Marine Parade, Manly to Shelly Beach is not included in the Coast Walk Public Art Strategic plan but hosts the ‘sculptural walk’ with the small sculptures embedded in the rocks along the path with the brailleinterpretations and the Oceanides sculpture on the edge of the Fairy Bower pool which was recently restored thanks to financial donations from the community. It is one of the most photographed and iconic sculptures in Manly and features on much of the Northern Beaches marketing material.
Perhaps not official, but sculptural in effect, are the two remaining tinnies at Shelly that mark the end of Marine Parade. These much loved tinnies have been fiercely protected from removal by locals and visitors alike over the years. It would cost approximately $150,000 to recreate these as a permanent sculptural feature. These boats are remnants of the fishing history of the Cabbage Tree Bay Aquatic Reserve before it was declared as a ‘no take’ reserve 20 years ago.
Last month Council voted to create the Public Art Selection Panel to provide independent expert advice to Northern Beaches Council on the procurement of permanent public art for the Northern Beaches, as required by Council’s Public Art Policy, with a value of over $250,000.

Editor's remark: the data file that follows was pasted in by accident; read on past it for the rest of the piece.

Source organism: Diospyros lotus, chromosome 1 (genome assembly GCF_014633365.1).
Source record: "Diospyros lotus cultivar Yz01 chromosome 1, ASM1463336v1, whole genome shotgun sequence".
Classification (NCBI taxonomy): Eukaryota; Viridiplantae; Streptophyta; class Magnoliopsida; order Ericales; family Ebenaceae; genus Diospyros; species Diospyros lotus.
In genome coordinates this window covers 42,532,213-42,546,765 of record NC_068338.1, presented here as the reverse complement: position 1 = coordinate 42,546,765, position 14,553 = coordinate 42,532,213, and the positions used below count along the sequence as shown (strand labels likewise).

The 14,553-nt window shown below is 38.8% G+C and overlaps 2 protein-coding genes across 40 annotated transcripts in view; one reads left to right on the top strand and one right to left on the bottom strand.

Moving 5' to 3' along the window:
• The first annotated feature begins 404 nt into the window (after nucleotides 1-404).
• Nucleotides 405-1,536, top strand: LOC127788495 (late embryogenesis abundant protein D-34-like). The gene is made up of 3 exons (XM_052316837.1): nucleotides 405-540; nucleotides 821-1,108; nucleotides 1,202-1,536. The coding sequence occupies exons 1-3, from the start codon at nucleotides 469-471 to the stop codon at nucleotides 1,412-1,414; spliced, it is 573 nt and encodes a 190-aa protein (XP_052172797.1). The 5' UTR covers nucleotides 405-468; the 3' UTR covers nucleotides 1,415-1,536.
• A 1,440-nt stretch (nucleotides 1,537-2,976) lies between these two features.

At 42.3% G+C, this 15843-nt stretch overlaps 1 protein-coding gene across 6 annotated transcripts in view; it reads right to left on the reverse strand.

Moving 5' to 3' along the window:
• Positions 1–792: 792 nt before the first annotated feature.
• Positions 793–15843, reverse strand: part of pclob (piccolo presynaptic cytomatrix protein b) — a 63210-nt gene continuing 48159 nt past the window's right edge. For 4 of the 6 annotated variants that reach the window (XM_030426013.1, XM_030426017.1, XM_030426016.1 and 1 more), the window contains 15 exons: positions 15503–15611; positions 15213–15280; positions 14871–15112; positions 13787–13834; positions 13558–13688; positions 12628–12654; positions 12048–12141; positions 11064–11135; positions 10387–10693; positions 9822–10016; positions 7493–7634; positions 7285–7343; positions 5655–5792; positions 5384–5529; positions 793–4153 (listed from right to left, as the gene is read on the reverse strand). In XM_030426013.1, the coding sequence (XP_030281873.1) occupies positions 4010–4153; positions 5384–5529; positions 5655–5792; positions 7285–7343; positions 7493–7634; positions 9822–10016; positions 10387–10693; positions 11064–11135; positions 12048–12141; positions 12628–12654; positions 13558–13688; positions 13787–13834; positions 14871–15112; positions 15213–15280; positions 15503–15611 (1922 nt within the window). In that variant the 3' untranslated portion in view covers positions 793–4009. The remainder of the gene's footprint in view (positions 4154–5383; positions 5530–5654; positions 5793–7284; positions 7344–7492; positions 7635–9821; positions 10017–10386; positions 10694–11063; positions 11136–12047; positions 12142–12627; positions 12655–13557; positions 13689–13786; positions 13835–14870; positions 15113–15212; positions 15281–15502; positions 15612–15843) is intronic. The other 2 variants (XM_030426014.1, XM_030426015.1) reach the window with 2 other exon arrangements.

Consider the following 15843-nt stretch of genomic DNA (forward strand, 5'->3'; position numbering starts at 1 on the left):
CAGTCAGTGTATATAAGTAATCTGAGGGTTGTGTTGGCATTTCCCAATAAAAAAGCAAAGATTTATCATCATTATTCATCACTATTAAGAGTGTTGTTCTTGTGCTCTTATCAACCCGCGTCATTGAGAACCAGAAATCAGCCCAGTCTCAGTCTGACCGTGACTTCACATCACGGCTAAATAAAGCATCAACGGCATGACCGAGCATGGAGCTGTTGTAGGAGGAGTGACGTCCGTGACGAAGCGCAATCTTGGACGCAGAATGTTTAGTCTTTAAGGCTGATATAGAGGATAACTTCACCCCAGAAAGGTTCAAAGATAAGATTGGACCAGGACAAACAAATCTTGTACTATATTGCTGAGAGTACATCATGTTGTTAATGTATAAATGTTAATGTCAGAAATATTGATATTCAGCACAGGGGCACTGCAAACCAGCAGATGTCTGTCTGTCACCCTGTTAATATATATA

The principal objective of the Panel is to assist Council in implementing the vision and goals of the Arts and Creativity Strategy, the Coast Walk Public Art Strategic Plan and other public art projects initiated by Council. The Panel will provide advice on the selection of artists for site-specificpermanent public art projects in accordance with the Coast Walk PublicArt Strategic Plan and its curatorial framework.
The Northern Beaches Coast Walk Art projects have been proposed for several locations from Manly to Palm Beach and will provide the Coastal Walk with a balance of artistic expressions that reflect the four curatorial themes:
There are twenty-one projects proposed in two stages for delivery. One project in each stage is proposed for Manly, the beachfront at the east end of the Corso and in Stage 2 at the Manly Surf Club. Both these sites are problematic given that there is already a significant sculpture on the east end of the Corso and the Manly Surf club area is a crowded pinch point with a building, showers, pine trees, bike racks, surf craft as well as the entrances to the beach, steps to the Eastern hill and the path to Shelly.
Should the Council consider adding the Shelly to Manly walk to its Coastal Walk Art project and perhaps move one of the Manly locations to Shelly?
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